Singapore

Yale-NUS holds townhall over concerns about ‘troubling’ developments

Yale-NUS holds townhall over concerns about ‘troubling’ developments
The Yale-NUS College’s 64,000 sqm campus in Clementi. TODAY file photo
Published: 4:00 AM, February 10, 2017

SINGAPORE — Two students at Yale-NUS College have, in an article published on Tuesday, expressed concern about a series of “troubling” decisions made by the school administration, asserting that it disregarded students’ voices, while the founding president of the liberal arts college urged students not to jump to conclusions, while addressing some of the concerns.

A townhall was also held on Wednesday, where students could raise their concerns to the school administration.

On Tuesday, an article titled “Yale-NUS’s Halcyon Days Are Over” was published in the college’s student-run publication The Octant, with students Feroz Khan and Tee Zhuo taking issue with four developments.

Among them was a change in policy in the usage of space in the college, which sees a new Event Approval Committee to assess the “desirability and feasibility” of holding an event on campus.

And any event that requires licences or permits under the Public Entertainments and Meetings Act or a permit under the Public Order Act would not be allowed.

Calling it a “heavy-handed invocation of Singapore law”, the writers said the student body was not consulted in the drafting of the policy, although the process started as far back as September last year.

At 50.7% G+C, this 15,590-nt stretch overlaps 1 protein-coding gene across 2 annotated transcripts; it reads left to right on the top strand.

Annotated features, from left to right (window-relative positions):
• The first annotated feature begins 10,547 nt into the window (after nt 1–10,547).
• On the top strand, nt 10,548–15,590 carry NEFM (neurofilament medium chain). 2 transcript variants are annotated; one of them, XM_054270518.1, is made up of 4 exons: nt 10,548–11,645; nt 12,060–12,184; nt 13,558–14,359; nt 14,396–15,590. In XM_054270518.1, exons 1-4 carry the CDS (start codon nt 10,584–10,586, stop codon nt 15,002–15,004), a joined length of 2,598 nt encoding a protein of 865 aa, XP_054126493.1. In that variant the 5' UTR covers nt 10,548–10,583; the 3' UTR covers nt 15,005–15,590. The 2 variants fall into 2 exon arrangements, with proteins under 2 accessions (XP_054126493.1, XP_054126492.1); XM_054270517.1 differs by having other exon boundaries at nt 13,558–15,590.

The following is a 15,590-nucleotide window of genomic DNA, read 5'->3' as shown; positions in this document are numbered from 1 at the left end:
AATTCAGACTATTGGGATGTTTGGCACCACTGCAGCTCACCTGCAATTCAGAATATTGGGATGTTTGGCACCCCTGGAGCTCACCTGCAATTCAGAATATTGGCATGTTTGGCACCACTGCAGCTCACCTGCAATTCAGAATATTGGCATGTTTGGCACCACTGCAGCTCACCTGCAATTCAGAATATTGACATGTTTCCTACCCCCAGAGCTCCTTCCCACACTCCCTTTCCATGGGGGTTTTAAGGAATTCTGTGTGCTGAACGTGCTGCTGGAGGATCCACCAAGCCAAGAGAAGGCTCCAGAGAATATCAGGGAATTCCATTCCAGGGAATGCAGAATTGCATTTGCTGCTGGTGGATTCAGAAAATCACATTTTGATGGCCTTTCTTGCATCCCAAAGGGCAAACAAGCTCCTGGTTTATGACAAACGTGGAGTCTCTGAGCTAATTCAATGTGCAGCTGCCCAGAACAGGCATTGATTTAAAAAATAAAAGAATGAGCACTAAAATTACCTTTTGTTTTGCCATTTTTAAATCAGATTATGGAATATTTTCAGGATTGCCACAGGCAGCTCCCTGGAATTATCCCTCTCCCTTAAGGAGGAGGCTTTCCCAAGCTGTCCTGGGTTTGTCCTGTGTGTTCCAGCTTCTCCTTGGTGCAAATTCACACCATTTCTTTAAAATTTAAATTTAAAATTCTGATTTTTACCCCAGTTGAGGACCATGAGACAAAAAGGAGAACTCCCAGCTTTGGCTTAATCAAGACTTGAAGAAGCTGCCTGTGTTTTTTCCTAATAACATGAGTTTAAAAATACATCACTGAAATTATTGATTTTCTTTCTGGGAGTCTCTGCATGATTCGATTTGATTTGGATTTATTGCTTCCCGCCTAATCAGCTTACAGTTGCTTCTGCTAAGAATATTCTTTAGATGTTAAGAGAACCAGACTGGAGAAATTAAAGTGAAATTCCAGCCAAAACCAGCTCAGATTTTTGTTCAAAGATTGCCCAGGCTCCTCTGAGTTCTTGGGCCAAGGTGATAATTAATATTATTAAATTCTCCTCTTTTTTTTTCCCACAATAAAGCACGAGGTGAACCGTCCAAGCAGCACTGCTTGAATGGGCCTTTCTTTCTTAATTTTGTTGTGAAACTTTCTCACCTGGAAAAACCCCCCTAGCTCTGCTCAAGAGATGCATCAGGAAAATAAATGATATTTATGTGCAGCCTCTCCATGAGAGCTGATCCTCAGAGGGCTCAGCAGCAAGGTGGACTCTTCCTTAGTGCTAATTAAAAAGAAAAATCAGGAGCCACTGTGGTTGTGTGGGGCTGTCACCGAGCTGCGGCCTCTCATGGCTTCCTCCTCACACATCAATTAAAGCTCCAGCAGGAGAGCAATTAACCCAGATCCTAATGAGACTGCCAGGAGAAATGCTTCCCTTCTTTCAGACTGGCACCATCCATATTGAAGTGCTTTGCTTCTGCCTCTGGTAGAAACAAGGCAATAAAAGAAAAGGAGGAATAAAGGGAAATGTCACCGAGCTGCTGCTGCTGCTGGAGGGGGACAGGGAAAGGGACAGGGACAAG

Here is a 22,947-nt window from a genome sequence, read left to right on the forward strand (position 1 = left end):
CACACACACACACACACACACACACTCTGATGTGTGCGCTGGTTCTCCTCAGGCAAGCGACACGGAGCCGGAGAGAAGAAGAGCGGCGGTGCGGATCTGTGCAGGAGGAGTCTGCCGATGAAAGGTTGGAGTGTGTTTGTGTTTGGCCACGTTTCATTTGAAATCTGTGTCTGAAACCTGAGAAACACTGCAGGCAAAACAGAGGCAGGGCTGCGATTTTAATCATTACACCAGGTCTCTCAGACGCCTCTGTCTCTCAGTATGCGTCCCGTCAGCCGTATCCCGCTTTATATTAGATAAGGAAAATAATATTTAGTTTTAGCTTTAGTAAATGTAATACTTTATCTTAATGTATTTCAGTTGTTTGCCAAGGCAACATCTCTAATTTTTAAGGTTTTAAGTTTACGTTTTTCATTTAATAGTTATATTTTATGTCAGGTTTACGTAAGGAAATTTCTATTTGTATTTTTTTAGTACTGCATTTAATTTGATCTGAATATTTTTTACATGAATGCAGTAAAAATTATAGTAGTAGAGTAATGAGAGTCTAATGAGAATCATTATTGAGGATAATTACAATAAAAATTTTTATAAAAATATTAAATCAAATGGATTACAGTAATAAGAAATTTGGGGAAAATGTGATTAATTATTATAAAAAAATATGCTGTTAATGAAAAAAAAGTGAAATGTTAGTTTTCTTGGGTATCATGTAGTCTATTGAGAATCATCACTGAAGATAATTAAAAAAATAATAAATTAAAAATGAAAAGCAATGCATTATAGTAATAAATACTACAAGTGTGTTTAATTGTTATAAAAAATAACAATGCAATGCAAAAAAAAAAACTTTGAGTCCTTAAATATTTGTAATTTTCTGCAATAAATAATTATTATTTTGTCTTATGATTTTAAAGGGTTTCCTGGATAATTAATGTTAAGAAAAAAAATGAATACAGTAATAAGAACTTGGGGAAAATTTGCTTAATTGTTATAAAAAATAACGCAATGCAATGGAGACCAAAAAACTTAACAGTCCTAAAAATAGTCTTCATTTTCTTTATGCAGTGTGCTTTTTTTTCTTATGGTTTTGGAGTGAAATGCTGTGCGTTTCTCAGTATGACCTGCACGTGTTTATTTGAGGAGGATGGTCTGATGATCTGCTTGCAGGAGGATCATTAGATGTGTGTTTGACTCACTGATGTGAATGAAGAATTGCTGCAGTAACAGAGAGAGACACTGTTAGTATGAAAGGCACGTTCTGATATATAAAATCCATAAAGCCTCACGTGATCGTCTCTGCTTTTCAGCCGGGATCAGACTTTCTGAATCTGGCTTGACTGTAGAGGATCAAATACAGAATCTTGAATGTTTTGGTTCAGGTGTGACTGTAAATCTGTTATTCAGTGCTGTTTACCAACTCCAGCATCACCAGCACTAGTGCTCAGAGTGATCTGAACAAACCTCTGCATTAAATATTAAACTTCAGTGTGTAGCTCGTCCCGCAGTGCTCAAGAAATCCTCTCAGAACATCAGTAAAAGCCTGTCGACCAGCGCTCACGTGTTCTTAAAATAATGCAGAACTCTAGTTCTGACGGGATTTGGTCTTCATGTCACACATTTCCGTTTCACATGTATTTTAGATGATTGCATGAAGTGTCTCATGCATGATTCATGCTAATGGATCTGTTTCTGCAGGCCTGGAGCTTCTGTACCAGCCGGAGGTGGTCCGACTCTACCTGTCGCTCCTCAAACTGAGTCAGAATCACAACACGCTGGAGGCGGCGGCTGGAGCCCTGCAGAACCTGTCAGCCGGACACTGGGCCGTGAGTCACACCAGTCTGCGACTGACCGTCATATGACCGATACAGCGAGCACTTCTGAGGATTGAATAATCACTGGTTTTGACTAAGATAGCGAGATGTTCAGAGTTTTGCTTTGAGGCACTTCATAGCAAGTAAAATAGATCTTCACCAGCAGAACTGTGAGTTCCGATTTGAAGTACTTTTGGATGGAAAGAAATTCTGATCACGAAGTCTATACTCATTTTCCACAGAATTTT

The students were also unhappy about the suspension of the Yale-NUS International Relations and Political Association’s activities, noting that no reasons have been given so far. They also expressed concern about the dissolution of a graduation committee, and the provision of mental health resources.

When contacted, Tee, a third-year-student, said the article “was mostly about getting both our students and administration to recognise the need for better communication and student input”. He added: “Octant articles and other medium are used often to engage in such conversation.”

In a response article published the same day, the college’s founding president Prof Pericles Lewis said that while college staff “accept the role of students expressing their views on matters of concern to the college community”, he had hoped that students “will begin from a place of charity and consider that administrative decisions they may not like may have legitimate reasons behind them”.

“Furthermore, I would hope that even in a culture of ‘rapid reactions’ on social media, our students would take the time to think and inform themselves on the issues before jumping to conclusions or publishing those conclusions,” he wrote.

Turning to some of the issues flagged by the students, Prof Lewis, commenting on the new Event Approval Committee, said the college was primarily concerned with external events, and care had to be taken to ensure it was not providing implicit subsidies to private companies.

In response to TODAY’s queries, a Yale-NUS spokesperson said: “Our model of education at Yale-NUS College is founded on the basis of free exchange of ideas”. The college supports “respectful sharing” and has a “thriving culture of open discussion and debate”, the spokesperson added.

Tee said the townhall on Wednesday was “productive”.

“I’m very proud that many students turned up to engage in a conversation with administrators,” he said. “The dialogue was cordial and cooperative and has shed light on steps to further student engagement on decisions in the school.”

First-year student Natalie Sutanto, who also attended the townhall, said that some of the concerns the students had were that not everyone was kept informed of the changes and some were afraid the school administration would curtail student participation.

But the townhall with school administrators provided assurance, she added.